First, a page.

There’s nothing quite like a hot, spicy spoonful of posole. This tamalified corn and chili pepper soup, a classic Mexican comfort food, has deeply ancient origins, maybe even as far back as the invention of agriculture in Mesoamerica, when the barely edible grass teosinte was miraculously domesticated into maíz.
The original posole was more like a corn porridge than the modern soup. Grains of maíz were soaked in a lime solution, then cooked into hominy. The mash was then left to ferment into a kind of sourdough, to make a tangy gruel that was filling and had a long shelf life. Nutritionally sound, flavored with anything (but most often chilis), this was the standard breakfast in many ancient Mesoamerican cultures, for both rich and poor.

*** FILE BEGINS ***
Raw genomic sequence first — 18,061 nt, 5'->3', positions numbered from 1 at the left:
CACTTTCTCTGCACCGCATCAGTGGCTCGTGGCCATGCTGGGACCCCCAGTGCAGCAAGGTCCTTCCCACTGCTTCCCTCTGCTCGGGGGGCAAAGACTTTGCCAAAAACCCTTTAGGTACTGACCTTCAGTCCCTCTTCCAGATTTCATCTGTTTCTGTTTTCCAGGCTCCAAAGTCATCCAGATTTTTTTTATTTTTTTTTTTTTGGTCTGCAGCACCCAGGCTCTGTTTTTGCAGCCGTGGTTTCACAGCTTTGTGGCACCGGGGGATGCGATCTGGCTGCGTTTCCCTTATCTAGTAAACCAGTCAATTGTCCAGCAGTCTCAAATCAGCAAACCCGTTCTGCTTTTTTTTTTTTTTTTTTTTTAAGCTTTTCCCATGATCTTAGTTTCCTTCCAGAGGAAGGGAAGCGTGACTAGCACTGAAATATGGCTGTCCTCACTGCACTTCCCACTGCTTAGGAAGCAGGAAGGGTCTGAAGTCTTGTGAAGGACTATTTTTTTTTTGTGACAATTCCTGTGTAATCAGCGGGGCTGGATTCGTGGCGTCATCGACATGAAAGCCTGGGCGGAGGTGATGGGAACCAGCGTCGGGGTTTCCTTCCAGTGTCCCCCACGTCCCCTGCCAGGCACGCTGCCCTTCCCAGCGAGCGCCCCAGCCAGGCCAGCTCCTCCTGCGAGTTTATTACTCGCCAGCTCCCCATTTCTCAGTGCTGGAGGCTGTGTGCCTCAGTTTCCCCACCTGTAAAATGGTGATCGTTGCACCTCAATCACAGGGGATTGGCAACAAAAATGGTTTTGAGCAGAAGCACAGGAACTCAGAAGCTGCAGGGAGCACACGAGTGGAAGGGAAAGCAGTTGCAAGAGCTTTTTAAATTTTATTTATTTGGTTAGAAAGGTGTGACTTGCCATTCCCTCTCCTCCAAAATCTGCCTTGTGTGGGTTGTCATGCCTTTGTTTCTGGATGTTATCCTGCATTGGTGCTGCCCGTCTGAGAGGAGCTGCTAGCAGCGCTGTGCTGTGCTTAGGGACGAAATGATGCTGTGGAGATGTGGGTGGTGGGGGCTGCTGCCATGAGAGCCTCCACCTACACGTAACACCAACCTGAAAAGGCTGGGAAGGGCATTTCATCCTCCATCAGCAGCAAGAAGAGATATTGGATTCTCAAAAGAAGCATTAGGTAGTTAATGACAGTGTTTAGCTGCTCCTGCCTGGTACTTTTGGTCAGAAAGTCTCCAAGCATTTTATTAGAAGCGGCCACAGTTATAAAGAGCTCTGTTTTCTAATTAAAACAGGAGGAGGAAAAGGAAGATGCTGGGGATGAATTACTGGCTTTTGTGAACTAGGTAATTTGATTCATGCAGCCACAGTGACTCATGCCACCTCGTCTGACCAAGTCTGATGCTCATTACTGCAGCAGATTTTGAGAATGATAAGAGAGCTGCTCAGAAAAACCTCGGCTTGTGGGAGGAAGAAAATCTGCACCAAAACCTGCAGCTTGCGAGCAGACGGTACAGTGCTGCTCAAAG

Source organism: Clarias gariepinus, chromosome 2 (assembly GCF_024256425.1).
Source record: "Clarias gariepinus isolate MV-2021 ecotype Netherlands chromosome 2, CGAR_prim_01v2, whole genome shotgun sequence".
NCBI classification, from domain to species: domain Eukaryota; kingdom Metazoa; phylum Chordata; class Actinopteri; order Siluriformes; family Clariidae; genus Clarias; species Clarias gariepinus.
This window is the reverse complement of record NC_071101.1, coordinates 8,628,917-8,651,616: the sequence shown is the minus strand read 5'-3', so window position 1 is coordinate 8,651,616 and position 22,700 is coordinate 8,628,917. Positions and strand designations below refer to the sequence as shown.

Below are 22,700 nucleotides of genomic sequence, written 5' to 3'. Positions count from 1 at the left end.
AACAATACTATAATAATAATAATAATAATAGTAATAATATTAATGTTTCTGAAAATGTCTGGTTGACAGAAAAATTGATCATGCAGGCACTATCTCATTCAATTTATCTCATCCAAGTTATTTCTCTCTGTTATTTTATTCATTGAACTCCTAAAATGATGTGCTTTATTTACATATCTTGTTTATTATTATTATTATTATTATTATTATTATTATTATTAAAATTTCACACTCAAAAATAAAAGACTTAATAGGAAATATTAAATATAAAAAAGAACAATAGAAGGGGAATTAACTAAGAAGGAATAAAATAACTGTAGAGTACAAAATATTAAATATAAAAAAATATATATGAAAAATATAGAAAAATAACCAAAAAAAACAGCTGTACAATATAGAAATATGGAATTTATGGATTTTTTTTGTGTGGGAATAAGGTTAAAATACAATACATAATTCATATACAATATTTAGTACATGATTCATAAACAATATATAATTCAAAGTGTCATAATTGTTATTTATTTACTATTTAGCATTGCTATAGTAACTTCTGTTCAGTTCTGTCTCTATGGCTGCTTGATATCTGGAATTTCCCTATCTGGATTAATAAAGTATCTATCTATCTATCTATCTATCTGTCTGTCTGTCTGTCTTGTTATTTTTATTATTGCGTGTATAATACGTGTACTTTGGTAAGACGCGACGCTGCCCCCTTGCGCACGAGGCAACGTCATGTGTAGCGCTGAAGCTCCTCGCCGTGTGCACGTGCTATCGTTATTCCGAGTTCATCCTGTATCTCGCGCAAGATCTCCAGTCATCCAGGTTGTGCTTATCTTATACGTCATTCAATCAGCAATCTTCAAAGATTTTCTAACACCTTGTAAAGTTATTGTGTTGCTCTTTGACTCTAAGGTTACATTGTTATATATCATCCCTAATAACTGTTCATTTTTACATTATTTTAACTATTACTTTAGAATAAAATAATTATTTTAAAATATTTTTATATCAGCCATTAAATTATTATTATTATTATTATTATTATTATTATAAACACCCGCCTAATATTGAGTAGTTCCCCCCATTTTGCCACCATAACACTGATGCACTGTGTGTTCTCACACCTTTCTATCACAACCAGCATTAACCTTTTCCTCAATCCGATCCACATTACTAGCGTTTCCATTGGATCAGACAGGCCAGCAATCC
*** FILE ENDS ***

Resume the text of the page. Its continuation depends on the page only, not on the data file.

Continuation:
This recipe is a sort of combination of that ancient sourdough porridge, and a modern posole. Tamalified corn is left to ferment just a bit before being cooked through and turned into soup. While your average Mesoamerican commoner had to make do with corn and chilis alone for the base flavor, wealthy elites would have had access to some wild meats like deer or turkey, so we’re using the latter to make this rich man’s posole. Continue reading “Red Posole with Turkey”